Government troops recovered two (2) M16 rifles, one (1) shotgun, one (1) generator set, one (1) laptop, one (1) computer printer, one (1) cell phone and subversive documents at the place of encounter.
  
NOLCOM spokesperson Captain Jovily Carmel Cabading reiterated the position of Major General Jessie Dellosa that despite the fate that has befallen some soldiers especially in Basilan recently, the AFP will not waiver in its commitment to pursue all-out peace.  

“We, as soldiers do not rejoice in the death of these four rebels. They are our fellow Filipinos. It is just unfortunate that they opted to trek the wrong path.  We will find more fulfillments in our mission if people like them will voluntarily lay down their arms and start life anew with their loved ones.  We do not want unnecessary bloodshed.”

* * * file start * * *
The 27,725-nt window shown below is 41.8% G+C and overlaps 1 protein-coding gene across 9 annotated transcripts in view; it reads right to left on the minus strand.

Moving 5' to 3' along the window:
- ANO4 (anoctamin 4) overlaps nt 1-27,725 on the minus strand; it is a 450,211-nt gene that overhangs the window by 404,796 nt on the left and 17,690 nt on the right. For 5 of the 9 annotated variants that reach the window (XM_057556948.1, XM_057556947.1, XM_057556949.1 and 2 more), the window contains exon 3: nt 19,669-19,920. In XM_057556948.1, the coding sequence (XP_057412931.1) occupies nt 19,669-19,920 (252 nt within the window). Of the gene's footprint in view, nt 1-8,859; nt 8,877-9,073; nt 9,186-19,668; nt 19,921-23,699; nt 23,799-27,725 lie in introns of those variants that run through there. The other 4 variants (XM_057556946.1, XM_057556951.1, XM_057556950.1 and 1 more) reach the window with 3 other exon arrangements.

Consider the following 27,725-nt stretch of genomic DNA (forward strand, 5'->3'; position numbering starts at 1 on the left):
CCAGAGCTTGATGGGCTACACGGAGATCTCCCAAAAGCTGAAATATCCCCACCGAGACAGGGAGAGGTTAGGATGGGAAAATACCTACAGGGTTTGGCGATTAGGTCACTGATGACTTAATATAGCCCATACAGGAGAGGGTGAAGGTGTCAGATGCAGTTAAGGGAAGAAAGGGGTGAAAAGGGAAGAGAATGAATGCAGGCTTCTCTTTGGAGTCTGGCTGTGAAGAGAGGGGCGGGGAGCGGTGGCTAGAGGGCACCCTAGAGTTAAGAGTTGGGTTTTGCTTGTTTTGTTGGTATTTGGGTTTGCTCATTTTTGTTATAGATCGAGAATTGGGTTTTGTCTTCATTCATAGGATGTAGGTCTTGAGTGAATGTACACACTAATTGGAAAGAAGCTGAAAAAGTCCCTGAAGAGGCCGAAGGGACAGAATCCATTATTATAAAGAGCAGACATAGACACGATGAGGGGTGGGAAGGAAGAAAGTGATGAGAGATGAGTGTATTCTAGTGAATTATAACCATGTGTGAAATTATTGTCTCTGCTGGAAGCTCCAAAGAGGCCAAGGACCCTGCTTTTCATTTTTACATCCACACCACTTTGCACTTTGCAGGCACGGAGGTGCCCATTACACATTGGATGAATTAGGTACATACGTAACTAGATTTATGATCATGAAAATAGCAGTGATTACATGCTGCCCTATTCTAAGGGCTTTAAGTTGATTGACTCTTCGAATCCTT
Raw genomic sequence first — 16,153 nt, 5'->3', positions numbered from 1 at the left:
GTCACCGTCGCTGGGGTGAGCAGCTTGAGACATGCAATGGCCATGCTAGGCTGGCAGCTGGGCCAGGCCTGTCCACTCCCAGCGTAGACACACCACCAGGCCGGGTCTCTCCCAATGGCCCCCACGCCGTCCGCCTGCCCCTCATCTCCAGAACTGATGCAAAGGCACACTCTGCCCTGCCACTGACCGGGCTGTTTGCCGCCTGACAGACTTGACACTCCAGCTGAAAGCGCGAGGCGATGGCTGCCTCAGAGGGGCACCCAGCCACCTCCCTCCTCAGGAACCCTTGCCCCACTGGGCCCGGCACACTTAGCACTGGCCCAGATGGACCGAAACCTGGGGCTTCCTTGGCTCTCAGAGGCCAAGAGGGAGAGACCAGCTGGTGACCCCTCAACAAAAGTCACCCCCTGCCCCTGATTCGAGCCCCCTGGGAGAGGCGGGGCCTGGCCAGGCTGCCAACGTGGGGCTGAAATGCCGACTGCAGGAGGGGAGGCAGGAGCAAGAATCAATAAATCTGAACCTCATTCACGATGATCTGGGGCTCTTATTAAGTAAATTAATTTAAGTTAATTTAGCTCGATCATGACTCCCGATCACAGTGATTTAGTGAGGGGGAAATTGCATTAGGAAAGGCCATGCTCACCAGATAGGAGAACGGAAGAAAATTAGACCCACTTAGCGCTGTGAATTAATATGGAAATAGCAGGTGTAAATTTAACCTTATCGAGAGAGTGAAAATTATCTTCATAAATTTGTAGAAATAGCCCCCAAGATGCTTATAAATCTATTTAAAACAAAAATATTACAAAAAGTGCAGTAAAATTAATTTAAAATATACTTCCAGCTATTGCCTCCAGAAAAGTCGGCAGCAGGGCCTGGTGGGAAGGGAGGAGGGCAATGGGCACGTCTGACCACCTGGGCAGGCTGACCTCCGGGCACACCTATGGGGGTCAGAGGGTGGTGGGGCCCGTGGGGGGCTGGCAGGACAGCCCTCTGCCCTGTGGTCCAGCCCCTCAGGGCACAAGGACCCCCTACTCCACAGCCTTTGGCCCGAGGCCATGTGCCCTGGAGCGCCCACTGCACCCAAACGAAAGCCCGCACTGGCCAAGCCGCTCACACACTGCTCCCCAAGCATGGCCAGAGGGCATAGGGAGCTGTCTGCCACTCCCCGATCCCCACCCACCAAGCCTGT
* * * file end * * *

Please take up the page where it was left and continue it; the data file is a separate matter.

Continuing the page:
Lieutenant Colonel Alvin V.  Flores, the battalion commander of 17IB has requested for medical team instead of the usual combat reinforcement. “We are sending a message to the wounded NPAs that we will receive them with open arms and will definitely attend to their medical needs. We have no choice but to stop the hot pursuit operations because they opted to hide inside the civilian’s abode. If they fire at our troops first, we cannot immediately fire back fearing for the presence of civilians inside the houses. If they continue to hide inside the houses, it will appear that they are holding the civilians hostages.”  

He added that the latter information was tipped off by a fleeing civilian (whose house) where the NPAs sought refuge. She reported the presence of two wounded (claiming to be civilians) were at the next house.

Cabading identified the names of three (3) civilians wounded as Zaldy Durado (25y/o), Arnold passion (30y/o) and Arnolito Durado (4y/o). The latter's finger is slightly wounded. (Jason de Asis)